Analyze the best available evidence on the current diagnostic imaging options for prostate, kidney and urothelial cancer detection, staging and follow-up.
Determine the benefits of combined functional and anatomical information gained through accurate matching of anatomical (CT/MRI) and functional (PET) images.
Debate the strengths and limitations of emerging molecular imaging techniques compared to existing diagnostic tests.
Utilize performance characteristics of standard and emerging molecular imaging modalities to stage urologic oncology patients.
Describe the emerging role of PET imaging and novel radiotracers to assess chemotherapy and immunotherapy response.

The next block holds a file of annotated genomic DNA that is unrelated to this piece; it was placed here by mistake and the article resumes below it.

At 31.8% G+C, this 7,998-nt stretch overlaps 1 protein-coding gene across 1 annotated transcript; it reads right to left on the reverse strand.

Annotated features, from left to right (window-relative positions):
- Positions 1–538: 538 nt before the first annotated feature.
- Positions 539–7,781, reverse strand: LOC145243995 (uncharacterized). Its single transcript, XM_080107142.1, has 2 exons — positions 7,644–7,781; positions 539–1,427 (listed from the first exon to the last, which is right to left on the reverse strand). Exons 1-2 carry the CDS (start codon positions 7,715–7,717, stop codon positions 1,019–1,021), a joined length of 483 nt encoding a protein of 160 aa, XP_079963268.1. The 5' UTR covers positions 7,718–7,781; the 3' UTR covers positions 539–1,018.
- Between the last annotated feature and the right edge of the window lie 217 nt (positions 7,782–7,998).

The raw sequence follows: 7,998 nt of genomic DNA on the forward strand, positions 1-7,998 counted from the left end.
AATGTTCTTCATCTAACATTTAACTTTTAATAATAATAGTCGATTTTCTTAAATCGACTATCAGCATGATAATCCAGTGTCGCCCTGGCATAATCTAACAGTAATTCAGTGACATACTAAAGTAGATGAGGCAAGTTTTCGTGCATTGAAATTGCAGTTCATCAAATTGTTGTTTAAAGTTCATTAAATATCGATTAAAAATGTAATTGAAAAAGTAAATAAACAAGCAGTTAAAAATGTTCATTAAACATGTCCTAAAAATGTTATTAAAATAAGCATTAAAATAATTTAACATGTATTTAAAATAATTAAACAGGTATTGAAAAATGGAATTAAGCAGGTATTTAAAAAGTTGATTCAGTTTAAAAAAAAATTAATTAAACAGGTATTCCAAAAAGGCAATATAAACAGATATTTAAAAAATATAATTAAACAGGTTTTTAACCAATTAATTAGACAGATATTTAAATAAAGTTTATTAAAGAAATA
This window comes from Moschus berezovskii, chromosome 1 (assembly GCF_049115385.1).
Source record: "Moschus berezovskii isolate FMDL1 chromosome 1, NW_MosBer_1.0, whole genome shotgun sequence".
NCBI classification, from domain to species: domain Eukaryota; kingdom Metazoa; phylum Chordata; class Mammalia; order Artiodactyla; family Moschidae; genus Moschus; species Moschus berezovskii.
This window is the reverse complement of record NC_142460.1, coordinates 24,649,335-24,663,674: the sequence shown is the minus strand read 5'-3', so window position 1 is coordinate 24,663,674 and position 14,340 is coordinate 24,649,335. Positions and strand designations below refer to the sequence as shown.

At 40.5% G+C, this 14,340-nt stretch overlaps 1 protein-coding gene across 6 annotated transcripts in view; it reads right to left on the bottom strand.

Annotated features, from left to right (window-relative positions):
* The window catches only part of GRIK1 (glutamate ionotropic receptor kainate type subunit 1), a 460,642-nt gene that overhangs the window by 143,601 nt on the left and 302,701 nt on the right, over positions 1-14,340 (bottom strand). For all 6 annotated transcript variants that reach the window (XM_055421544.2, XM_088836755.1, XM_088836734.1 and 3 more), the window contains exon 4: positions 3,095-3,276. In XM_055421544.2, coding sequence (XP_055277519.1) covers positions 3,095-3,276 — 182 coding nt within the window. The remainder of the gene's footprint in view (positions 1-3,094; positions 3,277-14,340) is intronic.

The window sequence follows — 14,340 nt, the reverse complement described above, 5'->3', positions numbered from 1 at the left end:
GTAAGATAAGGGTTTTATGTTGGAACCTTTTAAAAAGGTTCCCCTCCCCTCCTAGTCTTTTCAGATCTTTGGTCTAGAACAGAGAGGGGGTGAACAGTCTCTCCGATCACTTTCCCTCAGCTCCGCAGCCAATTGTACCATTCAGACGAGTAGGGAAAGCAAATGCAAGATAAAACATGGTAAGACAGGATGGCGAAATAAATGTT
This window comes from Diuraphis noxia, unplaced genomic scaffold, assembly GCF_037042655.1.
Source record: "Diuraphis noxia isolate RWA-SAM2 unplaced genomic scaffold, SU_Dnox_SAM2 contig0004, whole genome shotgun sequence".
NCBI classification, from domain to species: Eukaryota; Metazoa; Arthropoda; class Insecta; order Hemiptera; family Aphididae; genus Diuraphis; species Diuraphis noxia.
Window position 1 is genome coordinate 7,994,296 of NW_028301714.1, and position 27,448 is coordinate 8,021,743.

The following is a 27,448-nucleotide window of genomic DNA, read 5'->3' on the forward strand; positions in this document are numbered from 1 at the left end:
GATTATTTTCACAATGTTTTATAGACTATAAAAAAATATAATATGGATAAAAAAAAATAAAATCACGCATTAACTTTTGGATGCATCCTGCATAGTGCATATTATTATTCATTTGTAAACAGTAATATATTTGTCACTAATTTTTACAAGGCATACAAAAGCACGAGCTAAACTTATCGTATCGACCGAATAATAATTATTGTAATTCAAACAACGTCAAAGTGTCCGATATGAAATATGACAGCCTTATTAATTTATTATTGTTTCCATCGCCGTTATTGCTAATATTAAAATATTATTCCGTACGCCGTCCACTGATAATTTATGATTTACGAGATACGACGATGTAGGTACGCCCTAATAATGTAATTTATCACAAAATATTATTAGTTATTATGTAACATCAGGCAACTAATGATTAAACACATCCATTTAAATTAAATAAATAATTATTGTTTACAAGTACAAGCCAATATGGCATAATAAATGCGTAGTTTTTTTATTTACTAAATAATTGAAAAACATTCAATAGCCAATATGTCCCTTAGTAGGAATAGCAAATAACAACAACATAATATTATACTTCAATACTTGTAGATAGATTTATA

This course is intended for urologists and advanced practice providers (APPs) interested in optimizing detection, staging and follow-up of genitourinary malignancies through the use of molecular imaging opportunities. The attendee will explore current diagnostic imaging modalities and their performance characteristics, along with imaging guidelines for initial cancer staging. This will lead into an introduction of novel molecular imaging tests and their clinical applications. Emphasis will be placed on novel positron emission tomography (PET) radiopharmaceutical agents in combination with computerized tomography (CT) or magnetic resonance imaging (MRI) for prostate (FDG, choline, acetate, NaF, FACBC, PSMA), kidney (FDG, sestamibi, carbonic anhydrase) and bladder (FDG, choline, acetate) as well as testis cancer (FDG). Differences among the imaging modalities and how they compare to existing diagnostic tests will be highlighted. Discussions will focus on practical case based examples and integration into clinical practice. At the end of this course, participants should be able to independently determine the strengths and limitations of emerging molecular imaging modalities in urologic oncology. This multidisciplinary course led by a combination of urologists, nuclear medicine experts, and medical oncologists will be conducted through a hybrid approach of lectures and attendee participation.